Role of the RB tumor suppressor in cancer

Cancer Treat Res. 2003;115:209-39. doi: 10.1007/0-306-48158-8_9.


Apart from their coordinated inactivation by DNA tumor viral oncoproteins, the pRB and p53 tumor suppressor pathways were not known to be connected ten years ago. Within the last decade, our appreciation of how these pathways are interconnected has grown substantially. The checks and balances that exist between pRB and p53 involve the regulation of the G1/S transition and its checkpoints, and much of this is under the control of the E2F transcription factor family. Following DNA damage, the p53-dependent induction of p21CIP1 regulates cyclin E/Cdk2 and cyclin A/Cdk2 complexes both of which phosphorylate pRB, leading to E2F-mediated activation. Similarly, E2F1-dependent induction of p19ARF antagonizes the ability of mdm2 to degrade p53, leading to p53 stabilization and potentially p53-mediated apoptosis or cell cycle arrest. From the existing mouse models discussed above, we also know that proliferation, cell death and differentiation of distinct tissues are also intimately linked through entrance and exit from the cell cycle, and thus through pRB and p53 pathways. Virtually all human tumors deregulate either the pRB or p53 pathway, and often times both pathways simultaneously, which is critical for crippling cellular defense against neoplasia. The next decade of cancer research will likely see these two tumor suppressor pathways only merge even more.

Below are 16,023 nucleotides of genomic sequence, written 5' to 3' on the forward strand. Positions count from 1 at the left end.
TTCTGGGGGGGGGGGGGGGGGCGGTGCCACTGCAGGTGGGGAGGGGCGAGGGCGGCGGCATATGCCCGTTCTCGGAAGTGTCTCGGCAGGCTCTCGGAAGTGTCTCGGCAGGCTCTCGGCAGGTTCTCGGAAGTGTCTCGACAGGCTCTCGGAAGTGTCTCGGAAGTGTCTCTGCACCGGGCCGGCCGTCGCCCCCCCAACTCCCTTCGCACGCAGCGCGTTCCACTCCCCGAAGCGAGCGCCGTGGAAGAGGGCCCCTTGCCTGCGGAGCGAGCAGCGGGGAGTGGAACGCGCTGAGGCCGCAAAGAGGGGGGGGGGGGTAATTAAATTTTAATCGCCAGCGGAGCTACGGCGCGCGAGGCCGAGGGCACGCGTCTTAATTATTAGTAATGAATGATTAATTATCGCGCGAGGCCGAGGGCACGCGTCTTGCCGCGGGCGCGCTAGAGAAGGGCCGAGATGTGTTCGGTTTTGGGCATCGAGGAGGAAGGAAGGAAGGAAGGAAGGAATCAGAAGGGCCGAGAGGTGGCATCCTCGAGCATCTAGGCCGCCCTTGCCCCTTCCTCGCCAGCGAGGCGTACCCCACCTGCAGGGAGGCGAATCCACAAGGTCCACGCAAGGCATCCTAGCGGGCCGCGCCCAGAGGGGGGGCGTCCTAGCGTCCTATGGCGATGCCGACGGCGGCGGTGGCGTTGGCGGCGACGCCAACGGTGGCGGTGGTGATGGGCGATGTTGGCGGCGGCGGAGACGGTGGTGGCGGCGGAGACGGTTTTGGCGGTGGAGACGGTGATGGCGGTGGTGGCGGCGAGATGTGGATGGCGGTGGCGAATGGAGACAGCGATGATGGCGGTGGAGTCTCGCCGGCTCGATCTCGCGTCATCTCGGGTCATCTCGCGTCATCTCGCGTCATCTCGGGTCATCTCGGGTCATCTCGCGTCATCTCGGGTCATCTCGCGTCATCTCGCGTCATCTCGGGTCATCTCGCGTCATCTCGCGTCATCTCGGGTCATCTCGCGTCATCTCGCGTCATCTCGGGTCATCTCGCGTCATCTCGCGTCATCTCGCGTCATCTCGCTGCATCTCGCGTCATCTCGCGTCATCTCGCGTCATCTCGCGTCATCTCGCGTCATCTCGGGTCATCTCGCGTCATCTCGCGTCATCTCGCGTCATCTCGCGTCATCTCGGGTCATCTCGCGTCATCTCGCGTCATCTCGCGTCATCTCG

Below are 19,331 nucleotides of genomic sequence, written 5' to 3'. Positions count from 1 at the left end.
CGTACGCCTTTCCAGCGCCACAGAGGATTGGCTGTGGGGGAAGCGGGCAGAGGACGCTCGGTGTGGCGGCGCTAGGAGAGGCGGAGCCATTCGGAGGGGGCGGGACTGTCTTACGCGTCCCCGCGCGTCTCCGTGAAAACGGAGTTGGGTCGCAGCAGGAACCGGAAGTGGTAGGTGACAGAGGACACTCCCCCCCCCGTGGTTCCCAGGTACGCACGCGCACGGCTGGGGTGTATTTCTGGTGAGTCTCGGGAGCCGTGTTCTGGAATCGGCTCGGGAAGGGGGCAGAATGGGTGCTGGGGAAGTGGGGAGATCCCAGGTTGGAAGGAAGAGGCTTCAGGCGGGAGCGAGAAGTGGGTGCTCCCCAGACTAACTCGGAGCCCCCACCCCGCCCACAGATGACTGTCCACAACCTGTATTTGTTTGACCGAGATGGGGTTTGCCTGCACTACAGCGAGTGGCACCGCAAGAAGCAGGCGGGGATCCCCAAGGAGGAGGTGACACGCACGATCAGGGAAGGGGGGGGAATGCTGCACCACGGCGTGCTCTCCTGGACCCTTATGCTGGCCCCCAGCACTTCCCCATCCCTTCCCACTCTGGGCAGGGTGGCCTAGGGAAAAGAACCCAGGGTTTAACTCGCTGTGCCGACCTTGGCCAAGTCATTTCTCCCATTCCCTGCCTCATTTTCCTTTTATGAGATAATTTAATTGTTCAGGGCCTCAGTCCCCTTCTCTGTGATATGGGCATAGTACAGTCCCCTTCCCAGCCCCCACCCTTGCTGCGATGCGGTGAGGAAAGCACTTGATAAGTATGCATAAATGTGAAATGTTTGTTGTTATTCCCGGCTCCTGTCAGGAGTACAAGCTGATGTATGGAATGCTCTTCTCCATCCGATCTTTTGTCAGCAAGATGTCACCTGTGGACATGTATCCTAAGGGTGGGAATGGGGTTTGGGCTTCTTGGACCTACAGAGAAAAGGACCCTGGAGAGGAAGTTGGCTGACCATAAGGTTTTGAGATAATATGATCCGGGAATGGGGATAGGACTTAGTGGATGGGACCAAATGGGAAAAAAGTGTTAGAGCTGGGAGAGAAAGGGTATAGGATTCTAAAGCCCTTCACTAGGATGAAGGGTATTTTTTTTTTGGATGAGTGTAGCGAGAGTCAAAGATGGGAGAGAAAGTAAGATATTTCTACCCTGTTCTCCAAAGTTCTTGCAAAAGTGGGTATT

Publication types

  • Research Support, Non-U.S. Gov't
  • Research Support, U.S. Gov't, P.H.S.
  • Review

MeSH terms

  • Animals
  • Genes, Retinoblastoma / physiology
  • Genes, Tumor Suppressor / physiology
  • Humans
  • Mice
  • Neoplasms / metabolism*
  • Neoplasms / pathology
  • Retinoblastoma Protein / physiology*
  • Signal Transduction / physiology


  • Retinoblastoma Protein